The good man loves himself. His "best states" are consistently in harmony, with his reason always dominating: reason and passions accord with one another, are in proper relation to one another (see MM 1211a33-37). As we have pointed out, actions conducive to strengthening this harmony or cooperation of states are instances of self-love. So too actions which motivate and stimulate the love between friends, who each serve as other selves, likewise enhance this competitive co-operation. Both types of self-love therefore--that toward oneself and that which obtains toward one's other self--have as their aim the same prize. And each friend effects each aspect of self-love "with all his soul" (NE 1166a14). We have thus shown that the friend best loves himself at the same time as and in the same manner as he best loves his friend.

(*) "Aristotelian Friendship: Self-Love and Moral Rivalry" has been selected as the winner for 1991 of the Dissertation Essay Competition, which is sponsored by The Philosophy Education Society, Incorporated, publisher of the Review of Metaphysics. Details of the Competition will be listed in the September 1993 issue.

(1) The following abbreviations will appear in the text: NE for Nicomachean Ethics, EE for Eudemian Ethics, MM for Magna Moralia

(2) Friends are in fact so solicitous on each other's behalf that they display "foresight in a special degree respecting one another" by vividly dreaming about each other (which some interpret as having predictive value); see Aristotle, On Divination in Sleep 464a27-29.

(3) See NE 1159a8-12, 1178a2-3

(4) Where the Nicomachean Ethnics mentions self-awareness, the Magna Moralia emphasizes self-knowledge. "It is only or best in character-friendship that one can come to know oneself--to know the objective quality of one's own actions, character, and life"; John M. Cooper, "Aristotle on Friendship," in Essays on Aristotle's Ethnics, ed. Amelie O. Rorty (Berkeley: University of California Press, 1980), 324.

(5) The good man, choosing to live a good life, the best possible life, knows that he does so. We note that he must affirm his living thus in order consciously to live an ever more virtuous life; that is, he must always be aware of what actually motivates his virtuous actions. The friend, in recognizing another as oneself, thereby affirms himself, as he likewise serves as source of affirmation for his friend. In the summary of his defense of altruism Cooper decides that for Aristotle egoism is overcome in the activity that defines genuine friendship: "Aristotle's argument, in short, is that in loving and valuing [affirming] the other person for his own sake one becomes able to love and value [affirm] oneself. . . . There is no reduction here of friendship to narrow self-love"; Cooper, "Aristotle on Friendship," 333.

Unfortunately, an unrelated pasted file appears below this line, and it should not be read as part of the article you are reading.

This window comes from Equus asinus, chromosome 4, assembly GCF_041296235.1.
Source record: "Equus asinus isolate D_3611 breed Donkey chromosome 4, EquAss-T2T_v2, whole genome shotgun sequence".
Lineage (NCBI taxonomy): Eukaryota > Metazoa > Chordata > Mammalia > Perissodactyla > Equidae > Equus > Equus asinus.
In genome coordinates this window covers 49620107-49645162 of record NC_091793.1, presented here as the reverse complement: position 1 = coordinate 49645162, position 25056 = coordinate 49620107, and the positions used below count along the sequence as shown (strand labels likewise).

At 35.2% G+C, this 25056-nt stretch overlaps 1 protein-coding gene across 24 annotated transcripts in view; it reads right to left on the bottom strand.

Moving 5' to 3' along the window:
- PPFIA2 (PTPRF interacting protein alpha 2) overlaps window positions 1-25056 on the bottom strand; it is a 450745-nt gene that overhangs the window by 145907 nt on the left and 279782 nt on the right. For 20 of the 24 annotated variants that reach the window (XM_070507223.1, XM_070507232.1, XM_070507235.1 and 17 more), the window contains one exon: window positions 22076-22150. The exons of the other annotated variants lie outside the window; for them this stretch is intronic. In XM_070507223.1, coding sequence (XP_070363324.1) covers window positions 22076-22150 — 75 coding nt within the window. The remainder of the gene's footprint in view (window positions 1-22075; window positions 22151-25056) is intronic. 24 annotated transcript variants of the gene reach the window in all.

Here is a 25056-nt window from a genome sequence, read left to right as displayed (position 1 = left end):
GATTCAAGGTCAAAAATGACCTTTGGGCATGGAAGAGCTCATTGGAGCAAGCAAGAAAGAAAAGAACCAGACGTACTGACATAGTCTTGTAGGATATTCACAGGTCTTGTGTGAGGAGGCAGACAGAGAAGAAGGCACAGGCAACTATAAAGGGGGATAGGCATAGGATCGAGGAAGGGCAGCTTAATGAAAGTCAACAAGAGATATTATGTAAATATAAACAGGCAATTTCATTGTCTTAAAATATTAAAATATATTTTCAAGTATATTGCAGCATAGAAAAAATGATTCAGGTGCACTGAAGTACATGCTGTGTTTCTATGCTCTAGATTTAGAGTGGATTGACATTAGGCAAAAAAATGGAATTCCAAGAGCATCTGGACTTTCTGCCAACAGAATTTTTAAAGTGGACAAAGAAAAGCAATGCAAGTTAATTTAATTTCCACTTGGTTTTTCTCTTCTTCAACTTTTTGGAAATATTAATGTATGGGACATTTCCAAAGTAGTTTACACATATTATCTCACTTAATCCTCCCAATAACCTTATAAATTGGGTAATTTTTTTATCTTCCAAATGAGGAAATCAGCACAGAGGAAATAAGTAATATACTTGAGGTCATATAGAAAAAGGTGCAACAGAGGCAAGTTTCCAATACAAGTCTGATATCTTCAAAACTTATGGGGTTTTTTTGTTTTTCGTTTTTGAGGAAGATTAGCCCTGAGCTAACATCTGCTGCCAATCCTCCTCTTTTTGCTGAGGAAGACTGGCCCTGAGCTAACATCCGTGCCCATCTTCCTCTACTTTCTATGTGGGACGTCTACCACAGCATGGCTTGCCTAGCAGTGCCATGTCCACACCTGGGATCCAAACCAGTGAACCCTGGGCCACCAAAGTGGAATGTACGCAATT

(6) Here we differ from critics such as Julia Annas, who maintain that for Aristotle, "when we are considering self-love and treating a friend as another self, the self at issue is really the person's reasoning part"; Julia Annas, "Self-Love in Aristotle," Southern Journal of Philosophy 27 (suppl.) (1988): 3. Annas also claims that the self one loves "is his developed capacity for practical reasoning" (p. 13).

(7) "Nor indeed is the irrational part praised, except in so far as it is capable of subserving or actually subserves the rational part"; MM 1185b11-12.

(8) "'Character' derives from 'custom' . . . because it is the result of accustoming. Whereby it is evident that no one of the excellences of the irrational part springs up in us by nature"; MM 1186a1-3.

(9) See EE 1223a26-27, 1225b24-26; MM 1187b37

(10) John M. Cooper, "Some Remarks on Aristotle's Moral Psychology," Southern Journal of Philosophy. 27 (suppl.) (1988): 32. He adds the following: "Aristotle's distinction, then, between rational and non-rational parts of the soul has nothing to do with the modern distinction between reason (regarded as the faculty of concept-formation and the manipulation of concepts), on the one hand, and desire (regarded on its own as a concept-free faculty of urges), on the other hand" (p. 32).

(11) Cooper, "Some Remarks on Aristotle's Moral Psychology," 33-4.

(12) See also De Anima 432b5-7; Metaphysics 1072a26-28.

(13) Laurence Berns, "Spiritedness in Ethnics and Politics: A Study in Aristotelian Psychology," Interpretation 12 (1984): 345.

(14) Berns, "Spiritedness in Ethics and Politics," 345-6.

(15) Remember that the genuine friend must be a good man; his emotional attitude therefore is constituted by appropriate feelings. For example, he is not self-indulgent; he loves himself enough not to be distracted from enhancing his own rational activity. Thus the good man's behavior will be determined by his desires, and his desires by his character.